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Top maritime financial centres of the world

The leading maritime financial and legal centres of the world are often also recognised for their innovation and R&D. 

In its Leading Maritime Capitals of the World report, Menon cites the top cities for carrying out different maritime business activities. Fathom-news looks at how the top 5 financial centres, according to Menon, fare in terms of maritime technology and innovation.

Top financial centres according to Menon:

  1. London
  2. Oslo
  3. New York
  4. Singapore
  5. Shanghai

These rankings are based on leading bookmakers, mandated lead arrangers, total lending portfolio, number of maritime firms on the stock exchange, and the market capitalisation of maritime firms on the stock exchange.


Menon ranks London as the top financial centre of the world and has been ranked number 1 by the Global Financial Centres Index.  Both its law related services and marine insurance are ranked highly and it is home to world class maritime brokering services.

In terms of innovation and maritime technology, London is ranked 9th by Menon, falling behind Oslo and Shanghai.  This is based on industry experts selecting London as a leading centre for maritime technology, which considers R&D, education, ship building, and maritime equipment.

While it still remains high on Menon’s list, its 9th place in maritime technology and innovation is largely driven by its maritime education and research institutions, in which it achieves 2nd.  However, it is less highly rated by industry experts that mention the city as a place to find companies producing world-class specialised maritime equipment, reaching 12th place behind Singapore, Shanghai, and Oslo.


Oslo has a strong financial position thanks to Norway’s historical position in the maritime industry and the development of world leading financial centres. Two leading shipping banks are located in Oslo – Nordea and DNB.  It also has a strong and focussed maritime stock exchange and leading insurance and brokering entities.

Its financial position is helped by the Oslo Stock Exchange, which is the largest securities marketplace for shipping in Europe. Furthermore, Norway benefits from a willing community of shipping investors and has a solid maritime cluster.  Menon also reports that Oslo is the most important centre in the world for syndicated financing, by which most ships are financed in order to reduce risk for individual lenders.

In terms of innovation, Oslo fares well. According to Menon, it has the strongest position in brokerage, shipping finance, maritime law, insurance, and technology.

New York

New York ranks as number 3 on the list, partly due to the world’s largest maritime stock exchange being located here, which helps it to finance maritime operations. It is the largest equity market in the world for maritime stocks, according to Menon. New York, Oslo, and London are cited as having highly specialised maritime competence within their banks and financial services.

The US city is also home to more than 250 shipping companies with more shipping companies listed on the New York exchange than any other exchange. While it has a significant maritime community, including financial institutions, law firms, brokerage and more, it doesn’t quite make Menon’s top 25 in terms of maritime technology and innovation.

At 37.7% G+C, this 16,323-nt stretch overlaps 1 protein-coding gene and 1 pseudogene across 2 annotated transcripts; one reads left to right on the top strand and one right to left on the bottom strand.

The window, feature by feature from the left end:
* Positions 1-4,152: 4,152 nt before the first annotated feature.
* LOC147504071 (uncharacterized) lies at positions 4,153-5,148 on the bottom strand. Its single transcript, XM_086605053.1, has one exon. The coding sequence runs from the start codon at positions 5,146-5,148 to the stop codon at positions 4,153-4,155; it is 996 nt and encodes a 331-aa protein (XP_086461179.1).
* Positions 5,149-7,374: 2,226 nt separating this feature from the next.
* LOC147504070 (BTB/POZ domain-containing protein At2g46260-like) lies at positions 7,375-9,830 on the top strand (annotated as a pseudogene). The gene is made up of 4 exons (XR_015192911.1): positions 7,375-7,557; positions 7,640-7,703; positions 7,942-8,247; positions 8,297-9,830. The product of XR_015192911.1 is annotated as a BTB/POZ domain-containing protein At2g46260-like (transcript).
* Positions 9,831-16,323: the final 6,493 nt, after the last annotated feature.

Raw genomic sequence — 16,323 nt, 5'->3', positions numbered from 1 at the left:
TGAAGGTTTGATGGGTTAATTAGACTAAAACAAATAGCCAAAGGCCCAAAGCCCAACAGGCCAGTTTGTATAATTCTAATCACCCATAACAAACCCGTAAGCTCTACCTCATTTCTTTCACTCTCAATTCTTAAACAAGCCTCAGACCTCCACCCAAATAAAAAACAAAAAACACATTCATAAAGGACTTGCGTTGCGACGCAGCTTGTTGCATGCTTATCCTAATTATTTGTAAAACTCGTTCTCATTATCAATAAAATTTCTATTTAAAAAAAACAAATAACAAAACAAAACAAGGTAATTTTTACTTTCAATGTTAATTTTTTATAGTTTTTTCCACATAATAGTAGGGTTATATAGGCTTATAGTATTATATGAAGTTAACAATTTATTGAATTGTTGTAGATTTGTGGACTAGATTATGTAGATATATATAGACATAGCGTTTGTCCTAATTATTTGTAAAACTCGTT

Singapore takes 4th place as a maritime financial centre and is stated by industry experts as being home to world class brokering services. In particular, the Singapore Maritime Foundation has been used to develop the Singapore’s own Ship Sale Form and has worked to build a modern Charter Party form with BIMCO and ASBA, indicating its growing importance as a leading international maritime legal centre.  It is also supported heavily by the Maritime Innovation and Technology Fund since 2003

In terms of maritime technology, Singapore has climbed higher on Menon’s ranking, from 5th in 2015 to 2nd in 2017. Singapore has attracted many R&D centres to the city, which is expected to increase its status as a maritime technology hub in the future. Menon ranks it highly because it is a place where buyers and sellers can meet without the companies necessarily producing ship equipment and technological products in Singapore.

According to Wong Weng Sun, President & CEO, Sembcorp Marine, Singapore is a technology-driven arena. Marine and offshore entities are increasing in the city, and support from research bodies and tertiary institutions has helped expand its technological boundaries and enhance its competitiveness.


Menon reports that Shanghai has a strong stock exchange, with the second largest market capitalisation of maritime stocks. It is ranked 5th overall for maritime finance and law, with one or two major companies dominating the value of maritime stocks.  China Shipbuilding Industry combined with Shanghai International Port Group has a combined market capitalisation of USD $51bn.

Shanghai also has highly specialised maritime competency, ranking 7th, with London, Singapore and New York beating it to the top spot. In terms of education and R&D, Shanghai is ranked 7th by Menon as having some of the best educational institutions in the world.

Technological innovation in Shanghai is promising, largely thanks to its shipbuilding status and producer of maritime equipment. While the technical capacity is increasing in China, Menon reports that Chinese yards import 50% of equipment installed in vessels, indicating that the most advanced parts of the equipment industry are found in places outside of China. Menon experts rank Shanghai as the number 1 place for quantity of maritime orientated personnel working in the leading classification societies in the city.


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